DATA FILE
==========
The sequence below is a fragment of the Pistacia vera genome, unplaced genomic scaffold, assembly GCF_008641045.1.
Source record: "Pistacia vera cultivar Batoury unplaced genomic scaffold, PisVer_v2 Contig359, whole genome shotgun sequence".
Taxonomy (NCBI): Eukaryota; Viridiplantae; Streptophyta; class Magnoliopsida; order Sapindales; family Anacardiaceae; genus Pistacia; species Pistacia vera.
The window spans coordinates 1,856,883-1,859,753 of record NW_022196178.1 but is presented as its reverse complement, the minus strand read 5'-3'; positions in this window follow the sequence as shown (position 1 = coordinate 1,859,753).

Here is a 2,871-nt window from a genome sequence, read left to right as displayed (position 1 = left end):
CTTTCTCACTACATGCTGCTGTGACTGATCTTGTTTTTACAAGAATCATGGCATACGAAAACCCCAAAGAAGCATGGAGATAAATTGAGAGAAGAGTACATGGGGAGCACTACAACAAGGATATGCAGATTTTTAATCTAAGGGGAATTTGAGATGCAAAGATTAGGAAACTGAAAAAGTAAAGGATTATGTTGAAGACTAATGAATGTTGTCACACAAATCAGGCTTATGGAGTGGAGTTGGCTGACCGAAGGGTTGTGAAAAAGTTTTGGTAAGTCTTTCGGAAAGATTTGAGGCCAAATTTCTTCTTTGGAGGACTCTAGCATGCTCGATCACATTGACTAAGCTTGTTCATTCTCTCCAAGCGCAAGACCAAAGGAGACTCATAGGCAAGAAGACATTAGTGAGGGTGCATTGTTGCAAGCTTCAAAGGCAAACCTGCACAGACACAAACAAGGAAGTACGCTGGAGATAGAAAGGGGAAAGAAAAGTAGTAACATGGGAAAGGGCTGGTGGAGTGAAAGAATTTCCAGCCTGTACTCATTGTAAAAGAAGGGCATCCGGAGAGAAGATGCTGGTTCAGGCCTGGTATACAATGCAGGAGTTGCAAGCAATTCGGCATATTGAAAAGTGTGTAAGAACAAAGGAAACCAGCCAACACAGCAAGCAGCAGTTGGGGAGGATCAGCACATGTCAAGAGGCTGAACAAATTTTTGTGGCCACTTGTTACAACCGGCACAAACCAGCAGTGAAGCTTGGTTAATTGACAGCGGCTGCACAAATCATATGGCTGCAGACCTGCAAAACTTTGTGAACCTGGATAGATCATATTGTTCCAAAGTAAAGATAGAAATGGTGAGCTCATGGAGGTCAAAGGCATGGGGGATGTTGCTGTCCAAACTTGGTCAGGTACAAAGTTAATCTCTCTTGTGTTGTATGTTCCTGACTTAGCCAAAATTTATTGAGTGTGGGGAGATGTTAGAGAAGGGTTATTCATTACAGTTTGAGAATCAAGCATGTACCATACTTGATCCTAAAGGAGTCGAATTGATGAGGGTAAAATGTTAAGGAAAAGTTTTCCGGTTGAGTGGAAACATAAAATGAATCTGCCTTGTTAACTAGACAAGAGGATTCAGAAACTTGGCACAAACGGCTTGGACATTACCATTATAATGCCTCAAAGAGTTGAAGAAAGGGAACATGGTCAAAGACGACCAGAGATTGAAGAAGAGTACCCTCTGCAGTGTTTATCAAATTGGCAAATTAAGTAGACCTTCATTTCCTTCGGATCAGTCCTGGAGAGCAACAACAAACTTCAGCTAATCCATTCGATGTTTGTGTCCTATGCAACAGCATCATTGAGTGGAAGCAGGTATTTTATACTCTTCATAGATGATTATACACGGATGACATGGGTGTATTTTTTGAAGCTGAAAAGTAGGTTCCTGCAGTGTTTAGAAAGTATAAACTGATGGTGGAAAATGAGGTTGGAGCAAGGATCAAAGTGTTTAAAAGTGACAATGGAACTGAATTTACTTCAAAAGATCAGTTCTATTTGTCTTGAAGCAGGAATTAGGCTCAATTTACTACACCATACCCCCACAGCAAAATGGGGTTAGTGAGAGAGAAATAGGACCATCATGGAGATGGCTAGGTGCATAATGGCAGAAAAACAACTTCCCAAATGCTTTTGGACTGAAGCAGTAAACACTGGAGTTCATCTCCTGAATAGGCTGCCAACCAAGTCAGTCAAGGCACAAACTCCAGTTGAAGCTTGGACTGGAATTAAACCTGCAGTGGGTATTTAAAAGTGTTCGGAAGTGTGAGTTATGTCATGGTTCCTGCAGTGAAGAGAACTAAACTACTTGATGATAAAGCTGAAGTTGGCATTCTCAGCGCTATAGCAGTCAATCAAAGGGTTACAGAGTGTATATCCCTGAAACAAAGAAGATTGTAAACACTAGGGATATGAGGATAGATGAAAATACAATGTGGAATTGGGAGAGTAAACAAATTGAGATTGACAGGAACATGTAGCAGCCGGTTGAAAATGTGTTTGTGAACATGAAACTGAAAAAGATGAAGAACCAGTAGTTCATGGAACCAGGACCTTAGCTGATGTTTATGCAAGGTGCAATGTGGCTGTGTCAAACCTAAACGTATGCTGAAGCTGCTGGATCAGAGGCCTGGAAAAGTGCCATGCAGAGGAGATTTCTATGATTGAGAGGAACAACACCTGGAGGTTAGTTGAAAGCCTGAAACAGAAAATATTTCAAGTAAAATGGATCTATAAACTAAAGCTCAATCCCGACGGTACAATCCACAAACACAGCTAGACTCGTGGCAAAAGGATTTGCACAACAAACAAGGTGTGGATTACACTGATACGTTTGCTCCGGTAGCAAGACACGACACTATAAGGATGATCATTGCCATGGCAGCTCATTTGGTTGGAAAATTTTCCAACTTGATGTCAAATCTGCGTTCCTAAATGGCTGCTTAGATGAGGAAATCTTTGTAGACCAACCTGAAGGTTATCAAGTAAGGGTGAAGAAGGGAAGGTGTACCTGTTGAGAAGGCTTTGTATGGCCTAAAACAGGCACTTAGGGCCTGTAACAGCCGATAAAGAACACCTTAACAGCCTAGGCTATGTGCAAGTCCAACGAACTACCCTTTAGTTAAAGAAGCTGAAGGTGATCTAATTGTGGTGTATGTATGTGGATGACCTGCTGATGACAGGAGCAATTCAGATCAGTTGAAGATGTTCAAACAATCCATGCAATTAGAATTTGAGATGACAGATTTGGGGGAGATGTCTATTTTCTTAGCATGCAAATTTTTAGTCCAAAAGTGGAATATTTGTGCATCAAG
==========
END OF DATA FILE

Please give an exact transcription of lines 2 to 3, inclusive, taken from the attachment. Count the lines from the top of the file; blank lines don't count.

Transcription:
Source record: "Pistacia vera cultivar Batoury unplaced genomic scaffold, PisVer_v2 Contig359, whole genome shotgun sequence".
Taxonomy (NCBI): Eukaryota; Viridiplantae; Streptophyta; class Magnoliopsida; order Sapindales; family Anacardiaceae; genus Pistacia; species Pistacia vera.